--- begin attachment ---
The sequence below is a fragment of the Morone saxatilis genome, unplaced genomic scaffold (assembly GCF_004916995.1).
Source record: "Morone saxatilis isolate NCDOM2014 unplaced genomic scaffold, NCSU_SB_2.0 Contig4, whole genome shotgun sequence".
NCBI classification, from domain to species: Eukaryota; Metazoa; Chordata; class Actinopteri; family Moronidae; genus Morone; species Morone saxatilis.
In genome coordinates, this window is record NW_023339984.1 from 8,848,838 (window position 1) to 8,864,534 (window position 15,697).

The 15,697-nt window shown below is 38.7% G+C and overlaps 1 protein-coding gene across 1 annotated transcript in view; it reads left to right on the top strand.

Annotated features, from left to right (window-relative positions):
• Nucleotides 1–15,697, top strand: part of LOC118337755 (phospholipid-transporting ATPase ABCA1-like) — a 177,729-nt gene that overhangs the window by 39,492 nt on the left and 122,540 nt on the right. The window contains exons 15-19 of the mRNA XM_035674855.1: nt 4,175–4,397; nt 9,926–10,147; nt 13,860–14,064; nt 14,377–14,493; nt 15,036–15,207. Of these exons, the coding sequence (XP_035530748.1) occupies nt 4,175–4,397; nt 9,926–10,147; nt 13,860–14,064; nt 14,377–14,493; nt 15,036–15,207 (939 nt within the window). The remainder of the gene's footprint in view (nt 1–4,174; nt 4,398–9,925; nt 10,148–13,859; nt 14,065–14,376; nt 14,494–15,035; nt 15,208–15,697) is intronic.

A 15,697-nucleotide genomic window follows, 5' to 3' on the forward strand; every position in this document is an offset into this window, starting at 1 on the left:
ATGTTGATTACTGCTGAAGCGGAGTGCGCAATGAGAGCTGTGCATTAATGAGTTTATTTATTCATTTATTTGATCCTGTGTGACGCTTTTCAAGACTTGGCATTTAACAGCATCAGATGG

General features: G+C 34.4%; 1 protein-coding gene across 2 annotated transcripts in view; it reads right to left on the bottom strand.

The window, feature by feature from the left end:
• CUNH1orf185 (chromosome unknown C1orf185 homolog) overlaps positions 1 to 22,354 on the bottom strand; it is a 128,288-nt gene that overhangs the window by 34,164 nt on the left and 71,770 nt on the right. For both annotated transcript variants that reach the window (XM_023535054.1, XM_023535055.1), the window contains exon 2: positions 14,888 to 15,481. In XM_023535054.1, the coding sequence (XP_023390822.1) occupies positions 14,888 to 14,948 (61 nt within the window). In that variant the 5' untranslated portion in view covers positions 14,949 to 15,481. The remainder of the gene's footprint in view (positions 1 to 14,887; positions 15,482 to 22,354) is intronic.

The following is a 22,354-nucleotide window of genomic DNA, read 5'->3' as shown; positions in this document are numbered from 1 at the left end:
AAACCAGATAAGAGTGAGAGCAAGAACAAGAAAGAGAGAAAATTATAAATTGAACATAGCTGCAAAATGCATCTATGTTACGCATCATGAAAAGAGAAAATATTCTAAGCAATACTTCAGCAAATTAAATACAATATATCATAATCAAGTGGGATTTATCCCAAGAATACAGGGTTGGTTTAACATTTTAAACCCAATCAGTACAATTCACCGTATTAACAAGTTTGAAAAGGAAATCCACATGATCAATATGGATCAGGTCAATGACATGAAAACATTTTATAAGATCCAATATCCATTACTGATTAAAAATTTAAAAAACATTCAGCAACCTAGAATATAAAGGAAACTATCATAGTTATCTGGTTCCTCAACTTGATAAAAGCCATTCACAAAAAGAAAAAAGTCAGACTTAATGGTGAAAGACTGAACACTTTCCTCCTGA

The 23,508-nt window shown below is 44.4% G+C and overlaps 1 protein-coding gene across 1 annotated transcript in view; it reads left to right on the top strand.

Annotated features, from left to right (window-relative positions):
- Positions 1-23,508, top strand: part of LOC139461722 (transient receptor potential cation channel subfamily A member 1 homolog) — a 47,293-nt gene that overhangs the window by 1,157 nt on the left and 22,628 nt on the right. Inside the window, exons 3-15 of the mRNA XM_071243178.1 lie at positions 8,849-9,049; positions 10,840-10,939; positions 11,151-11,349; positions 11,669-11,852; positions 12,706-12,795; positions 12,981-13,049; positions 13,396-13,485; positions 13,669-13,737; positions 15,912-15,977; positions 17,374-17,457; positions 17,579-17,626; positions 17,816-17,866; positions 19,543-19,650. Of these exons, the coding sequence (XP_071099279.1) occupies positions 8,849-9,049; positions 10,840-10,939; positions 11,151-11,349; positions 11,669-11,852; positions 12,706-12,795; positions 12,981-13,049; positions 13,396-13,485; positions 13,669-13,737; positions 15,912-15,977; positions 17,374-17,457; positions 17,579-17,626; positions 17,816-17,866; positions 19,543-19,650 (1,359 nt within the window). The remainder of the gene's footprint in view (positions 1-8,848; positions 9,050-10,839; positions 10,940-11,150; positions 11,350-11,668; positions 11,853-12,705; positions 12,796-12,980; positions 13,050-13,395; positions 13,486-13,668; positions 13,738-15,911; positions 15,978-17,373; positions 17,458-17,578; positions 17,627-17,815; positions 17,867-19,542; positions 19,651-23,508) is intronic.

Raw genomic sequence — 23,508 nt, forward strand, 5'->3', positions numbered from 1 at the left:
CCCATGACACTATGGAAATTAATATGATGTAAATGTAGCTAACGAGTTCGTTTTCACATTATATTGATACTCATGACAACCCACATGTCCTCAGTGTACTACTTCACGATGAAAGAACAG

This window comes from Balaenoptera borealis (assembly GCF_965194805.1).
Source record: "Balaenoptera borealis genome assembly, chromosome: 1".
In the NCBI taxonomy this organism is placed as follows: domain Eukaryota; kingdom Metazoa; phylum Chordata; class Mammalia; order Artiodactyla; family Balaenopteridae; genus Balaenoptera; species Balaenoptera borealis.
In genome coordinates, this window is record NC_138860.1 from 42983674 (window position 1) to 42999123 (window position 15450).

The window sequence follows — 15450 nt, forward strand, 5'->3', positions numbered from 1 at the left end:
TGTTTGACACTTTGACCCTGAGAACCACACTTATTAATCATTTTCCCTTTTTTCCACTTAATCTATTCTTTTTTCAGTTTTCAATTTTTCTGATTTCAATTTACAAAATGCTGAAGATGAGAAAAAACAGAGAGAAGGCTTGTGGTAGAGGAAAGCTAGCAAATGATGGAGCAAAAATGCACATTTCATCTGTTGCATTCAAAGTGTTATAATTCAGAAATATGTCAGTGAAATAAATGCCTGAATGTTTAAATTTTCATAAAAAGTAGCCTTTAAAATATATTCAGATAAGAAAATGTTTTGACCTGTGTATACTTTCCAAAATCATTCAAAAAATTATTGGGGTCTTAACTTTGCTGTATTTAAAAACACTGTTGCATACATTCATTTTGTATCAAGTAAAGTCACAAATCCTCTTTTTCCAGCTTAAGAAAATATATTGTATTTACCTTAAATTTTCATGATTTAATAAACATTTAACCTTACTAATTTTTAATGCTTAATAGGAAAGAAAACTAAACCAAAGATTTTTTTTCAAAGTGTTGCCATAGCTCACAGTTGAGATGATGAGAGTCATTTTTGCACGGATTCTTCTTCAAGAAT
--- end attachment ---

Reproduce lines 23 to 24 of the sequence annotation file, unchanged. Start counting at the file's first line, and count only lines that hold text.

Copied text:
In genome coordinates, this window is record NC_138860.1 from 42983674 (window position 1) to 42999123 (window position 15450).

The window sequence follows — 15450 nt, forward strand, 5'->3', positions numbered from 1 at the left end: